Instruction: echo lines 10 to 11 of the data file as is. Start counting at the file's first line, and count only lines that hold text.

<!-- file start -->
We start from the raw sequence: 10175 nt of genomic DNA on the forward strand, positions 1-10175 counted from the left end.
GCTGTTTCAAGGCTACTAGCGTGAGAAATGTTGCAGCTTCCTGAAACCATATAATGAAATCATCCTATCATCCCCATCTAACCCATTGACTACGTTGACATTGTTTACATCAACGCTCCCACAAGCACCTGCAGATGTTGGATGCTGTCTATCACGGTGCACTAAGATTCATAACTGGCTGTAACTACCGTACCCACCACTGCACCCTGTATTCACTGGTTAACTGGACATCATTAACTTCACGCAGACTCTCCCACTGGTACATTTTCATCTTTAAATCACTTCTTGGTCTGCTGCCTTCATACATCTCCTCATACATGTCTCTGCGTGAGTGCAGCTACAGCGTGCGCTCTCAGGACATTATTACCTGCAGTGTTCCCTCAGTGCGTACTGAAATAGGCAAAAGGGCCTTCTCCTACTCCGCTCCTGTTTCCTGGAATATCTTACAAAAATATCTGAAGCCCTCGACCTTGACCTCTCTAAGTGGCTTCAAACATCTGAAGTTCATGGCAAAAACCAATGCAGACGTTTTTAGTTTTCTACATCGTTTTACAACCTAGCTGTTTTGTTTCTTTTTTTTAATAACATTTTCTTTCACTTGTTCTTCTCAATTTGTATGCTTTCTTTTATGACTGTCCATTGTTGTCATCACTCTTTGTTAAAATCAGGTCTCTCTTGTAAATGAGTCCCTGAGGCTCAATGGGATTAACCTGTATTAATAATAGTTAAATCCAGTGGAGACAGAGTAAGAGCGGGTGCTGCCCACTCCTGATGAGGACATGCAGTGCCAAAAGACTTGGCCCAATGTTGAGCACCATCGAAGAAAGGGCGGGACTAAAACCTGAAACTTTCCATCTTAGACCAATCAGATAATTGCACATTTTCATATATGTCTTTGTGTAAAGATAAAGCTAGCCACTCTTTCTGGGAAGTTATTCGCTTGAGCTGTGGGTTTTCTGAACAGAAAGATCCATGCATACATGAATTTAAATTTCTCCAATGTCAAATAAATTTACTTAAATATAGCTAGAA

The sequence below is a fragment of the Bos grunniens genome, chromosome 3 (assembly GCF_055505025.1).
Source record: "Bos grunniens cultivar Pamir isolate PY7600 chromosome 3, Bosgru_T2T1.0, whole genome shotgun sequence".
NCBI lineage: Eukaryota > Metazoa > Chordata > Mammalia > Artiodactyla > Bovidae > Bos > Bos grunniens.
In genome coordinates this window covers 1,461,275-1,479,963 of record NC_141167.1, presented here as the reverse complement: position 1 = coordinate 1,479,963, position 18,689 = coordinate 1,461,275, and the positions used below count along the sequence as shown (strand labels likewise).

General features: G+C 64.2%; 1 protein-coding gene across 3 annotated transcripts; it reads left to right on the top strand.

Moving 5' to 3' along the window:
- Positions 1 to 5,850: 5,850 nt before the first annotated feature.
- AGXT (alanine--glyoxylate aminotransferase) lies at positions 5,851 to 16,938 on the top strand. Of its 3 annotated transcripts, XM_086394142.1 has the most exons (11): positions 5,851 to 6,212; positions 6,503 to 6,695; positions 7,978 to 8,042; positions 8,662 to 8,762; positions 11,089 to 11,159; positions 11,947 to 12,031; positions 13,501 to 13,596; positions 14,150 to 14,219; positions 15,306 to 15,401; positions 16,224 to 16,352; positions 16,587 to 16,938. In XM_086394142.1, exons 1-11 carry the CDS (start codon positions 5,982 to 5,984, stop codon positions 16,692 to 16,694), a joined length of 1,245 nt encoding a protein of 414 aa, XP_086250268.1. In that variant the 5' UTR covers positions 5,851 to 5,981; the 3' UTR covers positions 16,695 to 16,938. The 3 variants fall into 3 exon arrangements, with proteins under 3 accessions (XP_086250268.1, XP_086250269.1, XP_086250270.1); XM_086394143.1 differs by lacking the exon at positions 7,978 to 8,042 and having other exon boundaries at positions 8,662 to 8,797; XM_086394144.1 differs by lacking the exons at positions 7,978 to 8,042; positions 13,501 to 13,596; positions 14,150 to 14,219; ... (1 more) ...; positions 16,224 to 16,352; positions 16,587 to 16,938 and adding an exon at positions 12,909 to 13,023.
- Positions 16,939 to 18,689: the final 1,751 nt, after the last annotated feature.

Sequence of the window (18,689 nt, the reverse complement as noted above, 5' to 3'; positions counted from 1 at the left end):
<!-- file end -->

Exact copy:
- AGXT (alanine--glyoxylate aminotransferase) lies at positions 5,851 to 16,938 on the top strand. Of its 3 annotated transcripts, XM_086394142.1 has the most exons (11): positions 5,851 to 6,212; positions 6,503 to 6,695; positions 7,978 to 8,042; positions 8,662 to 8,762; positions 11,089 to 11,159; positions 11,947 to 12,031; positions 13,501 to 13,596; positions 14,150 to 14,219; positions 15,306 to 15,401; positions 16,224 to 16,352; positions 16,587 to 16,938. In XM_086394142.1, exons 1-11 carry the CDS (start codon positions 5,982 to 5,984, stop codon positions 16,692 to 16,694), a joined length of 1,245 nt encoding a protein of 414 aa, XP_086250268.1. In that variant the 5' UTR covers positions 5,851 to 5,981; the 3' UTR covers positions 16,695 to 16,938. The 3 variants fall into 3 exon arrangements, with proteins under 3 accessions (XP_086250268.1, XP_086250269.1, XP_086250270.1); XM_086394143.1 differs by lacking the exon at positions 7,978 to 8,042 and having other exon boundaries at positions 8,662 to 8,797; XM_086394144.1 differs by lacking the exons at positions 7,978 to 8,042; positions 13,501 to 13,596; positions 14,150 to 14,219; ... (1 more) ...; positions 16,224 to 16,352; positions 16,587 to 16,938 and adding an exon at positions 12,909 to 13,023.
- Positions 16,939 to 18,689: the final 1,751 nt, after the last annotated feature.